The house had no working furnace. The woman had no detectable pulse or blood pressure.
Her core body temperature was 86 degrees. And Ruth Leitz, 80, was nothing more than flesh on bone — flesh dotted with feces and bedsores.
Remarkably, however, the woman was alive when medics responded to her south-central Omaha house two weeks ago.
More remarkable: the identity of the person accused of neglecting her.
When medics arrived at the sewage-smelling house at 6158 Elm St., Ruth Leitz was suffering a heart attack and was so dehydrated and emaciated that her kidneys were failing.
Daughter Roslyn Leitz, who lived with her mother, told authorities that her mother had been going downhill lately but was too stubborn to go to the doctor.
For Douglas County prosecutors — who charged Roslyn Leitz, 53, with abuse of a vulnerable adult — it's at least the third case in the past two years involving allegations that an Omaha resident neglected an elderly mother's care to the point of death or near death.
Last year, a judge sentenced an Omaha man to three to five years in prison after he failed to get help for his dying mother. Two years ago, an Omaha man received probation after authorities found his mother severely malnourished and suffering from a maggot-infested bedsore.
Experts say these cases are extreme versions of the struggle many adult children have in getting help for strong-willed parents.
Russ Reno, a spokesman for the Nebraska Department of Health and Human Services, said residents should not hesitate to ask for help with their elderly loved ones by calling local agencies such as the Eastern Nebraska Office on Aging.
“Their help is boundless,” Reno said. “Those agencies have expertise in all kinds of areas.”
The Leitz case had reached a dangerous, disgusting extreme.
According to a warrant for Roslyn Leitz's arrest:
On Jan. 29, Roslyn Leitz called 911, concerned about her mother's condition. She tearfully told authorities that she and her mother had lived together for 25 years. She said she had tried without success to get her mother to go to the doctor. Her mother's last visit to a doctor was just after she suffered a heart attack in 2005.
“Roslyn started to get emotionally upset and crying and indicated that her mom was a very stubborn woman and she could not force her to go to the doctor,” an Omaha police detective wrote.
But prosecutors say two things — the condition of the house and the condition of Ruth Leitz — showed that the daughter had long since stopped providing any semblance of care to her mother.
Crime scene photographs show a house as bad as anything seen on the TV show “Hoarders.”
When medics arrived at the small ranch house, they were overwhelmed by the stench.
An emaciated Ruth Leitz was lying in a recliner in the living room. A large pile of dog feces was on the floor. The toilets were overflowing with human waste. Ruth's bedroom was piled with dozens of dirty adult diapers.
“Roslyn told (detectives) that she is not the best housekeeper,” an officer wrote. “The house was unfit for humans, as well as her pet dog.”
The Nebraska Humane Society seized the dog. Meanwhile, a housing inspector took just a couple of minutes to deem the house unfit and, at that point, uninhabitable. He found that the furnace had not been working for two years and that Leitz had relied on space heaters to warm the house.
It was in that environment that Ruth Leitz spent the past six months residing in a recliner in the living room. One photograph shows a rotting recliner with soil marks that virtually outline a body.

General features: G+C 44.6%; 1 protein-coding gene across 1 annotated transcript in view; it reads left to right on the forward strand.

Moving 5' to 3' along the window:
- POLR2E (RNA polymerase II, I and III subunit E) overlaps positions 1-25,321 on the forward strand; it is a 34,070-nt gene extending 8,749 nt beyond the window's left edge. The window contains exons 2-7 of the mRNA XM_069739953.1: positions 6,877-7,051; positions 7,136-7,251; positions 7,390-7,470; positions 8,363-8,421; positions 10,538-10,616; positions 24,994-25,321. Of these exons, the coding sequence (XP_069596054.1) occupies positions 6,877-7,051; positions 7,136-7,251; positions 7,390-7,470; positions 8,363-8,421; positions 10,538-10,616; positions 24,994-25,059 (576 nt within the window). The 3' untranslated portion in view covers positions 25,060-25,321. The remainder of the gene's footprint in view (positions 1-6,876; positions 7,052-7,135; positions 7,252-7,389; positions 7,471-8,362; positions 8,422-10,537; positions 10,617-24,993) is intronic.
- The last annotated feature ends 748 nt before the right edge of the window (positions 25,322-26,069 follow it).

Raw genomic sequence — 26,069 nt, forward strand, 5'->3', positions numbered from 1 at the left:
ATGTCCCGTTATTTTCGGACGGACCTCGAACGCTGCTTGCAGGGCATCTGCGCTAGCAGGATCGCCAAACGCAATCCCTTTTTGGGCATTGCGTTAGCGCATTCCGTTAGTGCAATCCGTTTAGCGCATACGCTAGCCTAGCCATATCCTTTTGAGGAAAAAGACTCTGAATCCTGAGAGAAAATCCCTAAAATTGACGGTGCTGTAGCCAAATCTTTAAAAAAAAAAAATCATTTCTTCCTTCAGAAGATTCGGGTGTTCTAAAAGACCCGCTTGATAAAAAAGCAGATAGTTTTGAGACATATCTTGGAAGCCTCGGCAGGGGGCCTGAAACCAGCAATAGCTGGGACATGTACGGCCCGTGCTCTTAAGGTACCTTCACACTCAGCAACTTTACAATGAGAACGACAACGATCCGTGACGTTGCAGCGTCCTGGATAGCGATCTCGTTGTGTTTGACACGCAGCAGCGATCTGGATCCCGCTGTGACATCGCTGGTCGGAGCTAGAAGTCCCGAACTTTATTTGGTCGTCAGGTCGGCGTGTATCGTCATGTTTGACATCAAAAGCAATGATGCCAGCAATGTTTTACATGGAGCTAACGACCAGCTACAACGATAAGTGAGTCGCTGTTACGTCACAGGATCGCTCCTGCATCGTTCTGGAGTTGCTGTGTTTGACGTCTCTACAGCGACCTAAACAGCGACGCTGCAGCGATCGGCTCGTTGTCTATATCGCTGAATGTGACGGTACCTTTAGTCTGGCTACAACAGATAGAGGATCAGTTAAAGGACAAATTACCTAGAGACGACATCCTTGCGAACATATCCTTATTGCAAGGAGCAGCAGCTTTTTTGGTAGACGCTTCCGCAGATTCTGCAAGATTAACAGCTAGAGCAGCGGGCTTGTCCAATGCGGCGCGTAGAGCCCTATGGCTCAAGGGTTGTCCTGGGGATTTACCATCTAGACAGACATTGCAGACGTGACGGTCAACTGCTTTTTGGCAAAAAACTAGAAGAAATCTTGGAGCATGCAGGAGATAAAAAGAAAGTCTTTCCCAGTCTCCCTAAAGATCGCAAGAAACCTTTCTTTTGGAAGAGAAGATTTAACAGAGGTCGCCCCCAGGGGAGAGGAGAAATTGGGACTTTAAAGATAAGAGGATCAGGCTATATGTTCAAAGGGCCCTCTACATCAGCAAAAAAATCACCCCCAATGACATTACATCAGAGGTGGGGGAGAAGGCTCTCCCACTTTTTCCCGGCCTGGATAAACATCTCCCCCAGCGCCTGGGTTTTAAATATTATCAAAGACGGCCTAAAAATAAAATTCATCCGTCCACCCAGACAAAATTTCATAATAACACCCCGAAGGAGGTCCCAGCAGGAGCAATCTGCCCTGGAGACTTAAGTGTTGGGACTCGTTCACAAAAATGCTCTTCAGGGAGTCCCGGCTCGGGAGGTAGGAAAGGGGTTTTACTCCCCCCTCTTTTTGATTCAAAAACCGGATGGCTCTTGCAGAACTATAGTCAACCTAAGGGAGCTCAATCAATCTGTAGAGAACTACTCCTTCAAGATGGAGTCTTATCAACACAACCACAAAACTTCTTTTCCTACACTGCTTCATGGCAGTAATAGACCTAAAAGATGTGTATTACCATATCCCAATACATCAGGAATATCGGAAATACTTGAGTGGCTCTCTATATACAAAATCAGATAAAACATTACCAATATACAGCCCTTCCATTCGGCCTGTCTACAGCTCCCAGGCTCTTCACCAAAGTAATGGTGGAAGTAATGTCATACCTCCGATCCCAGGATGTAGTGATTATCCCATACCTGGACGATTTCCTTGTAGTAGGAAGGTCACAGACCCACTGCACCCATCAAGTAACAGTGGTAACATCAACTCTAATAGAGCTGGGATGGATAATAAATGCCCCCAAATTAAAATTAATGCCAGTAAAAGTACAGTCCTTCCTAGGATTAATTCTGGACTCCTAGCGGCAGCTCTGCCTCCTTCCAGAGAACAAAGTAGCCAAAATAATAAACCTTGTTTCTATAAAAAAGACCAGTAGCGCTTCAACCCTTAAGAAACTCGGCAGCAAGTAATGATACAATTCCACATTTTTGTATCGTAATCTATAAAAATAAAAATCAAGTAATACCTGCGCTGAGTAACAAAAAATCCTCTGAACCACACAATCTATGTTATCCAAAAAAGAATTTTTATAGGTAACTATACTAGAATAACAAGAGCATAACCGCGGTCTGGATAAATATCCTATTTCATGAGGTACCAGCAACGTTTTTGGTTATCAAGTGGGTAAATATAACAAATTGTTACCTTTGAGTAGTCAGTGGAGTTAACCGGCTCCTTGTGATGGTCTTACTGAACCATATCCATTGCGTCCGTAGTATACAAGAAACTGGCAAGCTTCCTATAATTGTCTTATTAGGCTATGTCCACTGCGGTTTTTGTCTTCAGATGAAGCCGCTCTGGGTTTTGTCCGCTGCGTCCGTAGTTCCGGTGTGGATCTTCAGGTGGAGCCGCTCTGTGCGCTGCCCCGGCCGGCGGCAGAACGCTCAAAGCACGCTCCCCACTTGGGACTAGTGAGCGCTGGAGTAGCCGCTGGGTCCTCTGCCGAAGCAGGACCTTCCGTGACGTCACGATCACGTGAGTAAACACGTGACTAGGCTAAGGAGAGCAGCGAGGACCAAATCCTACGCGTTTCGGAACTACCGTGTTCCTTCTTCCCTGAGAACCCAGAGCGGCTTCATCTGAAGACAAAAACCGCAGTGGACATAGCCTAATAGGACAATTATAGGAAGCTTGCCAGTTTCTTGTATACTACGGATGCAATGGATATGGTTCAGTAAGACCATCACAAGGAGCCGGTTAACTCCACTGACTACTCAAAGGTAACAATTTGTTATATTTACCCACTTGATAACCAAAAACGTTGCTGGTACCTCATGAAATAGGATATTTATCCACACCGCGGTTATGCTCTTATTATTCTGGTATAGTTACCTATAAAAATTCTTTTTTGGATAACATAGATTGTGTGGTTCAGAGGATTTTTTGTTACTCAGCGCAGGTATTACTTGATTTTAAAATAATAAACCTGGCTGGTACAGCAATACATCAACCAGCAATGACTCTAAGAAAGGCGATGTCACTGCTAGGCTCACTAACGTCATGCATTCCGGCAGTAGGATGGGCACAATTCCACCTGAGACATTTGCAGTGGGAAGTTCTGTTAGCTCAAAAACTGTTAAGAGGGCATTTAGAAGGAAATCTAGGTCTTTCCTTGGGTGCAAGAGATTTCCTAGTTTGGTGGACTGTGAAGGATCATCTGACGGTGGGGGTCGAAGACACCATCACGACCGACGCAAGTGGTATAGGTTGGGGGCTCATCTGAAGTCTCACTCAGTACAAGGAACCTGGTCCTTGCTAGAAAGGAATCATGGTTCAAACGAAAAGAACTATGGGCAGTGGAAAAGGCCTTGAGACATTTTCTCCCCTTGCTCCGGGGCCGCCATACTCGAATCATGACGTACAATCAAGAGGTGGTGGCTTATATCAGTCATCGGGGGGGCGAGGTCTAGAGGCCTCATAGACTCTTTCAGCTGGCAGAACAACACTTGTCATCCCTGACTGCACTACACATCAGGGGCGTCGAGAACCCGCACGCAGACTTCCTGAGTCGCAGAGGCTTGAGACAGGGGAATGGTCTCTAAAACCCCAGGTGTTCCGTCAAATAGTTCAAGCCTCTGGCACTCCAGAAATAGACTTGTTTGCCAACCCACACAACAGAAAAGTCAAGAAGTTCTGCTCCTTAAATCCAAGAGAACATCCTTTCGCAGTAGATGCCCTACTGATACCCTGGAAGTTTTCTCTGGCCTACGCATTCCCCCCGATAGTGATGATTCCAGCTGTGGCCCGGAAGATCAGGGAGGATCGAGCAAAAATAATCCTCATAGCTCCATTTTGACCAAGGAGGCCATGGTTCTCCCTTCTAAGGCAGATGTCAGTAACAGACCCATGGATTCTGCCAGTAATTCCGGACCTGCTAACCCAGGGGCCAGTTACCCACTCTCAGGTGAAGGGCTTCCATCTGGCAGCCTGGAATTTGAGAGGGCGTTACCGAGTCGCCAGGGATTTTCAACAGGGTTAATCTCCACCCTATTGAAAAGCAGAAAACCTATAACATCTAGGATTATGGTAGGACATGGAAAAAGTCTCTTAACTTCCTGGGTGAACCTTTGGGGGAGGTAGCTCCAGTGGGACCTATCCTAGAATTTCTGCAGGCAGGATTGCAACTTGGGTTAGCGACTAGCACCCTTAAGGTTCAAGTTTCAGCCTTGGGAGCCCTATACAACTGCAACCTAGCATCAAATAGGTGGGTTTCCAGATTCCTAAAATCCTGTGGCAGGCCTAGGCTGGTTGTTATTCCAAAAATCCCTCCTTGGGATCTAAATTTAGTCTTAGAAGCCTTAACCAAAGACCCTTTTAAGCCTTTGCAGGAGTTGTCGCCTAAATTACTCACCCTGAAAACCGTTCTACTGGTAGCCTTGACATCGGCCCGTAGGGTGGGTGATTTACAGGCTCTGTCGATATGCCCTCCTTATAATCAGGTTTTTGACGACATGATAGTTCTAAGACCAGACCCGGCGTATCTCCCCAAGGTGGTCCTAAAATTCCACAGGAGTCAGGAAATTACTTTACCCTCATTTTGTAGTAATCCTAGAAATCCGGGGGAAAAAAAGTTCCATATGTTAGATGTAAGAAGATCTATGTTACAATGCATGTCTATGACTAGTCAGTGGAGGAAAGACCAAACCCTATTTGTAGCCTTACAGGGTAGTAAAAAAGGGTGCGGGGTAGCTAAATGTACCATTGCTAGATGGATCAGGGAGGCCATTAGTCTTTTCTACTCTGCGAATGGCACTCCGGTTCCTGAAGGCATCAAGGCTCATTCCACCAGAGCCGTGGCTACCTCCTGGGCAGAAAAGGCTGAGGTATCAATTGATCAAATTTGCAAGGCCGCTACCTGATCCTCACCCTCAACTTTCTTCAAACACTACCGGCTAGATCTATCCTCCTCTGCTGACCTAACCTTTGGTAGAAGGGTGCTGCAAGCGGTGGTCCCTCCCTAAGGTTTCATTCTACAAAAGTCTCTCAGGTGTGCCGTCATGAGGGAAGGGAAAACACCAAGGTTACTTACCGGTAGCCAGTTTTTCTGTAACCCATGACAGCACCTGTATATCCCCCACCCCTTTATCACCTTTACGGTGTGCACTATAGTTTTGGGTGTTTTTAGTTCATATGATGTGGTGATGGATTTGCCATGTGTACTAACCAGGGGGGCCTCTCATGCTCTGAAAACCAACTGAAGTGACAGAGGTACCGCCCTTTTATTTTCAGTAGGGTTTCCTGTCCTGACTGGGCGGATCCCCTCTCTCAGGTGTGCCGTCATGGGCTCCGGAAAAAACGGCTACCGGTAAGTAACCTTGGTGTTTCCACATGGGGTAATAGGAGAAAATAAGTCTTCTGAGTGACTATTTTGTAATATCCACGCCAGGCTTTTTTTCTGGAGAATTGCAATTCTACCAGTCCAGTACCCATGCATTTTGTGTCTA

Asked if her mother got up to go to the bathroom, Roslyn Leitz responded that she wore adult diapers.
“Due to the appearance of the chair and the patient, it is the paramedics' judgment that the patient has been in the chair for an extended period of time, possibly weeks,” one medic wrote.
Roslyn Leitz said her mother hadn't taken a bath in six months. Her toenails were so long and curled that they resembled banana peels. Her clothes were dotted with burn holes from cigarettes.
“The residence stunk of urine and feces and ... garbage,” the warrant said. “The patient smelled strongly of body odor as well as urine and (feces) ... and the extra skin observed around her face and neck ... is indicative of no bathing for several weeks, if not months.”
Not only had she not bathed, she had barely eaten. Roslyn Leitz said her mother had had only a cup of yogurt in the two days before medics arrived. She also refused to drink anything but diet cream soda, Roslyn said.
With her body temperature 12 degrees below the normal of 98.6 degrees, medics said she was cold to the touch. She was in acute kidney failure. An ER doctor told police he “did not believe Ruth would survive.”
But with intravenous fluids, she's recovered some and is no longer in critical condition, prosecutor Katie Benson said.
Roslyn Leitz's attorney, Kristina Murphree, said her client didn't deliberately harm Ruth and called 911 out of concern for her mother. Ever since, she's been at her mother's bedside, visiting her at the hospital three times a day.
Ruth's son, David Leitz, who lives out of state, is in Omaha now and is making decisions on his mother's care, Murphree told a judge. Ruth Leitz could be transferred to a nursing home, Murphree said.
At Roslyn's first court appearance Friday, Douglas County Judge Susan Bazis perused the photos of Ruth Leitz and the house. She informed Roslyn Leitz that, if convicted, she could face up to five years in prison.
“I realize it can be difficult,” Bazis told Roslyn Leitz. “But the conditions of the house were completely deplorable. In turn, your mother's condition was completely deplorable.”
Murphree noted that Leitz has continually volunteered information to police, social workers and medical staff.
“She's cooperated all the way through,” the attorney said. “She's her mother's best friend.”
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